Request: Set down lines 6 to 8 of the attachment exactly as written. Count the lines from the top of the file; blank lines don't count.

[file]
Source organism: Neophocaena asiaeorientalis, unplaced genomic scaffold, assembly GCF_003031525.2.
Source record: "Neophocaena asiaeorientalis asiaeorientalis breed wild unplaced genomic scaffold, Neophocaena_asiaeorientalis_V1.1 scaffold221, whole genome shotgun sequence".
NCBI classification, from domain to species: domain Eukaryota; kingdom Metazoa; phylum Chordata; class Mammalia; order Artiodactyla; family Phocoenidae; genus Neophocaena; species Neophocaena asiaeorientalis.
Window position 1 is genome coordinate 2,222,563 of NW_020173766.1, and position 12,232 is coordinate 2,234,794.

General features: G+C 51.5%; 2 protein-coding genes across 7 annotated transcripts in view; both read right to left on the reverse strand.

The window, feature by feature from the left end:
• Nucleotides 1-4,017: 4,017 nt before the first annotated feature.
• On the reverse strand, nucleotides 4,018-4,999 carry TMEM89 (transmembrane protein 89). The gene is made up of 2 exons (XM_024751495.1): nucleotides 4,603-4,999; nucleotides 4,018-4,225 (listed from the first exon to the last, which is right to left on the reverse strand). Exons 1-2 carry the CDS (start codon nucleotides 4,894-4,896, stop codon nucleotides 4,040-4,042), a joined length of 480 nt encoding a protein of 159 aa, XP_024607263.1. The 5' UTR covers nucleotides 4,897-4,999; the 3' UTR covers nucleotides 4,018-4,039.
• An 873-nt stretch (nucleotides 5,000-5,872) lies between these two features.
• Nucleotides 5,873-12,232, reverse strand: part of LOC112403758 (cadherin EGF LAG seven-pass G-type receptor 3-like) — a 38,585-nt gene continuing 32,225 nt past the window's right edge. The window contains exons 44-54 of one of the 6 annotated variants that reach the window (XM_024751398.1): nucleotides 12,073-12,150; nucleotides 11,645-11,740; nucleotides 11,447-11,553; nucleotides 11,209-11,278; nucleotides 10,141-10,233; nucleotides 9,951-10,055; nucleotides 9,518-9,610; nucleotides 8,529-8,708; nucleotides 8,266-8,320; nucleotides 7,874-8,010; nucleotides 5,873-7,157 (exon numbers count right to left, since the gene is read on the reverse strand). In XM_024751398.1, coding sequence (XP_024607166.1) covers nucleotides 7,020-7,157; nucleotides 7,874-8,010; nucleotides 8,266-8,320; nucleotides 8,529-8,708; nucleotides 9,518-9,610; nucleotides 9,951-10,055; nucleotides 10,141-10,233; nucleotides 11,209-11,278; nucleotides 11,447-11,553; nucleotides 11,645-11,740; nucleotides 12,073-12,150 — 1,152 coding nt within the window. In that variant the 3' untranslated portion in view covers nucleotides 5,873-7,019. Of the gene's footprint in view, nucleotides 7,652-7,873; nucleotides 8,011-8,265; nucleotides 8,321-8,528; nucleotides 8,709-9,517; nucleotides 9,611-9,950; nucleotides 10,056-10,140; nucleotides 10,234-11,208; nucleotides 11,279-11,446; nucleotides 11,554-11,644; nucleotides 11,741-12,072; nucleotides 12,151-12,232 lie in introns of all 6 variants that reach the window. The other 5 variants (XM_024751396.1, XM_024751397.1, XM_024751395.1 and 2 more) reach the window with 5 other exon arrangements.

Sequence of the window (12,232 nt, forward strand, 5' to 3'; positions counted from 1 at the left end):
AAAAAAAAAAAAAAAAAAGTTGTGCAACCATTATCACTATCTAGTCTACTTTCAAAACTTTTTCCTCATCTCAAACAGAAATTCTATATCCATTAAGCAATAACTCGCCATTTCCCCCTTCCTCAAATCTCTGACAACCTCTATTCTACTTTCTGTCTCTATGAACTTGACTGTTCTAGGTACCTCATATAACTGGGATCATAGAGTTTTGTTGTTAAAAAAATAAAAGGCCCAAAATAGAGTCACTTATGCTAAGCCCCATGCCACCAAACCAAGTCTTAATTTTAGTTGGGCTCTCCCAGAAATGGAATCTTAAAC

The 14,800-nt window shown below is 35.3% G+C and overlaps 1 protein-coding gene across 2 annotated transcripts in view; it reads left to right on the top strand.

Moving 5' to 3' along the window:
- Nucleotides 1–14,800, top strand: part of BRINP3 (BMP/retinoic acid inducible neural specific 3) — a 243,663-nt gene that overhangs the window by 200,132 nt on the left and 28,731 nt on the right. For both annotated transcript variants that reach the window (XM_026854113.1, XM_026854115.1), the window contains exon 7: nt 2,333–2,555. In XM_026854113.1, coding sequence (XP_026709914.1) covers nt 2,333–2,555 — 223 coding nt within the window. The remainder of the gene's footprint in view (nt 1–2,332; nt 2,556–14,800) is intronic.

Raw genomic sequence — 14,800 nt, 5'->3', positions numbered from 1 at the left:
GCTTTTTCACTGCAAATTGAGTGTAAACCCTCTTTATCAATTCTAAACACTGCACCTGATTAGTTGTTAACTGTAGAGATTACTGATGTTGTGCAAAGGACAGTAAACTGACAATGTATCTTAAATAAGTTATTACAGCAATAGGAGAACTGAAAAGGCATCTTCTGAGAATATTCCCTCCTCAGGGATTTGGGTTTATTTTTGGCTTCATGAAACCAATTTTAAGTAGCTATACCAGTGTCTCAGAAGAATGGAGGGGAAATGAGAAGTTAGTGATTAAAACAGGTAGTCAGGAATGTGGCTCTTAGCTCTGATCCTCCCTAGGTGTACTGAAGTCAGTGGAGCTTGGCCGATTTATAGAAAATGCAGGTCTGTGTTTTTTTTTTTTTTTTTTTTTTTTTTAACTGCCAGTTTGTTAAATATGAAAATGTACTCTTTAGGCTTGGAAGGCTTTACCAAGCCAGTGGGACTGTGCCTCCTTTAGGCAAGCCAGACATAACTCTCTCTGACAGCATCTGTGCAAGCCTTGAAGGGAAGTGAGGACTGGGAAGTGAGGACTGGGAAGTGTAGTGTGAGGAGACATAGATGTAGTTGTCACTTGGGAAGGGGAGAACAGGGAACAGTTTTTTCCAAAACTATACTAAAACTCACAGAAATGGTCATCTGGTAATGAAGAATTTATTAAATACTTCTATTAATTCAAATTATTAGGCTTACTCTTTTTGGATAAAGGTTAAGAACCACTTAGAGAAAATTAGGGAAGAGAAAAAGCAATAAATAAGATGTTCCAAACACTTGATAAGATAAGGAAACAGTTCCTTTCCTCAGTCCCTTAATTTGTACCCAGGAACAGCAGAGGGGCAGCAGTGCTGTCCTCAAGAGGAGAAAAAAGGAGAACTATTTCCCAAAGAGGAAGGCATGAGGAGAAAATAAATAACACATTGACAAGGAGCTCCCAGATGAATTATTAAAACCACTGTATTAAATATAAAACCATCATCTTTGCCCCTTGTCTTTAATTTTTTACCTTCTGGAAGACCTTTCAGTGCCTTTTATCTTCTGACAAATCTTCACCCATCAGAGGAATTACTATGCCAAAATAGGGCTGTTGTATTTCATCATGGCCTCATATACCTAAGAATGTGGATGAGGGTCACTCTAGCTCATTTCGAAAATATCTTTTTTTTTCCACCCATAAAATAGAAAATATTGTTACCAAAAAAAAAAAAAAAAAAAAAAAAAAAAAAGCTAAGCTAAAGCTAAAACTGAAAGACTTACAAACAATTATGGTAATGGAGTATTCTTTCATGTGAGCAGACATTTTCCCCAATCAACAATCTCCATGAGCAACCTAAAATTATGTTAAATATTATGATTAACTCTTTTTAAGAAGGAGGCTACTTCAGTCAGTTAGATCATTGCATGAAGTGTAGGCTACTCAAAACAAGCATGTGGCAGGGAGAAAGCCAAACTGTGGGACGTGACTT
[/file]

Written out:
The window, feature by feature from the left end:
• Nucleotides 1-4,017: 4,017 nt before the first annotated feature.
• On the reverse strand, nucleotides 4,018-4,999 carry TMEM89 (transmembrane protein 89). The gene is made up of 2 exons (XM_024751495.1): nucleotides 4,603-4,999; nucleotides 4,018-4,225 (listed from the first exon to the last, which is right to left on the reverse strand). Exons 1-2 carry the CDS (start codon nucleotides 4,894-4,896, stop codon nucleotides 4,040-4,042), a joined length of 480 nt encoding a protein of 159 aa, XP_024607263.1. The 5' UTR covers nucleotides 4,897-4,999; the 3' UTR covers nucleotides 4,018-4,039.